When gray marketing occurs across market boundaries, it is typically in an international setting and may be called “parallel importing.” Manufacturers often produce and sell products in more than one country and establish a network of authorized dealers in each country. Parallel importing occurs when trademarked goods intended for one country are diverted from proper channels (channel fl ow diversion) and then exported to unauthorized distributors in another country.
Trademark owners justifi ably argue against gray marketing practices since such practices clearly jeopardize the goodwill established by trademark owners: consumers who purchase trademarked goods in the gray market do not get the same “extended product,” which typically includes pre and postsale service. Equally important, authorized distributors may cease to promote the product if it becomes available for much lower prices through unauthorized channels.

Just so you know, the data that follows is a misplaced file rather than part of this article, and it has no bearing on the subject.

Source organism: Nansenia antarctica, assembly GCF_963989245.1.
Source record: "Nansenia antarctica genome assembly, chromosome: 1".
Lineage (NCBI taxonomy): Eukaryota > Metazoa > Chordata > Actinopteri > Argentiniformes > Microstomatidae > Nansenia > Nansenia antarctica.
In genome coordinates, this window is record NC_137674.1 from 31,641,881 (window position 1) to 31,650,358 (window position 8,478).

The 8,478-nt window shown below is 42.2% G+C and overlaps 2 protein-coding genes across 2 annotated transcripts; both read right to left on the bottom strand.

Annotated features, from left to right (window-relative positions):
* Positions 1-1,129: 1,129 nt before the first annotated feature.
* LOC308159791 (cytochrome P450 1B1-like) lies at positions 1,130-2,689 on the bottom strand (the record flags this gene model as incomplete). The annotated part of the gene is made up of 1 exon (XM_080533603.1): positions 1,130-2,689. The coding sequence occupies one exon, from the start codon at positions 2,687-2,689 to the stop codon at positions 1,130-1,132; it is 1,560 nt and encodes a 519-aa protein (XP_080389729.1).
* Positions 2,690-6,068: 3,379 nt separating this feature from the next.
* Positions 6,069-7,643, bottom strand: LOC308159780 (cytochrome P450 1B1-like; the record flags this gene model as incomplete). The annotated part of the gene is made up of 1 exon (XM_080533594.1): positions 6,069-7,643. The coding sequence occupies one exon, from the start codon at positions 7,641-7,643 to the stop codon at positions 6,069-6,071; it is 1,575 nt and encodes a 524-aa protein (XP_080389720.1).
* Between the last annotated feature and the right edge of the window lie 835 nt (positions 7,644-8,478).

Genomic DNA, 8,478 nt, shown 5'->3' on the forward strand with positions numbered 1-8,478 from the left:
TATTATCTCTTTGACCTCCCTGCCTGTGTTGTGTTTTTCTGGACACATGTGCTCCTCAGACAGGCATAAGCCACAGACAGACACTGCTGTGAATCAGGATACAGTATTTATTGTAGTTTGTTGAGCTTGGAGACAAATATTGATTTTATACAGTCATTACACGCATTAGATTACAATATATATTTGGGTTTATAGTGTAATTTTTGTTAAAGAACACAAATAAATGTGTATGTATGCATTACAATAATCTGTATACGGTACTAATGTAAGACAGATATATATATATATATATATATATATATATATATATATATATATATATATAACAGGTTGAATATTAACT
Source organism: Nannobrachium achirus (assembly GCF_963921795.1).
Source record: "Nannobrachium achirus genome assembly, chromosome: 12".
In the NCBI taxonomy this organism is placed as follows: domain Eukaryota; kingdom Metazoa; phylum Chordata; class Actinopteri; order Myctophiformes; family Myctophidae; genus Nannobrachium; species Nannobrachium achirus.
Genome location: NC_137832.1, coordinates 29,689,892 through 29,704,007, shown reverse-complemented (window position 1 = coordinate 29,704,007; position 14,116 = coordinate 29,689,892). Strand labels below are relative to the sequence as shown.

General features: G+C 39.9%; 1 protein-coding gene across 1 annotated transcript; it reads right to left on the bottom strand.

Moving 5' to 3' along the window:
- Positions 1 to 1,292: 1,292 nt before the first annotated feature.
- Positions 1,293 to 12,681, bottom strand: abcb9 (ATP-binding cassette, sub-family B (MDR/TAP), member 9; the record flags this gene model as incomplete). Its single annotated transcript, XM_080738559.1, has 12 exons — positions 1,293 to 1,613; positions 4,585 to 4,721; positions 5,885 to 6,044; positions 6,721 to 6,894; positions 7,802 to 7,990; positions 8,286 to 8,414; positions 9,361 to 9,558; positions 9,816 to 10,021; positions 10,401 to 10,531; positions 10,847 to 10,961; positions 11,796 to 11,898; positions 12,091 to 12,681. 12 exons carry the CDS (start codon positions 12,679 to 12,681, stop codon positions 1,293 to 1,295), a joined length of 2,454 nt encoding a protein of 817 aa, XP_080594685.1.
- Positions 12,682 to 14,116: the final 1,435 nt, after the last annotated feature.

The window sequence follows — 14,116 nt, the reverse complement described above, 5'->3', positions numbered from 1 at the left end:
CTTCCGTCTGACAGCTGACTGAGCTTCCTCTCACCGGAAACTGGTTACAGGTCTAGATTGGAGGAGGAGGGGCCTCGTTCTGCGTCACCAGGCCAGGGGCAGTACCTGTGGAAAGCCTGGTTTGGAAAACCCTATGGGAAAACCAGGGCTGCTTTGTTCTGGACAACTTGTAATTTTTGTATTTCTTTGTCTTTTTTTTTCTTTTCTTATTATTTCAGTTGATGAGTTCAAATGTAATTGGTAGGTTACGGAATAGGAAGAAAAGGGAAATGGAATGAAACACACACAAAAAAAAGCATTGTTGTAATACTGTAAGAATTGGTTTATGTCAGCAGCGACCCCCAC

Current debate over regulation of gray marketing focuses on three disparate theories in trademark law that have been variously and confusingly applied to parallel importation cases: universality, exhaustion, and territoriality. The theory of universality holds that a trademark is only an indication of the source or origin of the product. This theory does not recognize the goodwill functions of a trademark. When the courts apply this theory, gray marketing practices are allowed to continue because the origin of the product remains the same regardless of the specifi c route of the product through the channel of distribution. The exhaustion theory holds that a trademark owner relinquishes all rights once a product has been sold. When this theory is applied, gray marketing practices are allowed to continue because the trademark owners’ rights cease as soon as their products are sold to a distributor. The theory of territoriality holds that a trademark is effective in the country in which it is registered. Under the theory of territoriality, trademark owners can stop gray marketing practices in the registering countries on products bearing their trademarks. Since only the territoriality theory affords trademark owners any real legal protection against gray marketing practices, I believe it is inevitable as well as desirable that it will come to be consistently applied in gray marketing cases.
11. Which one of the following best expresses the main point of the passage?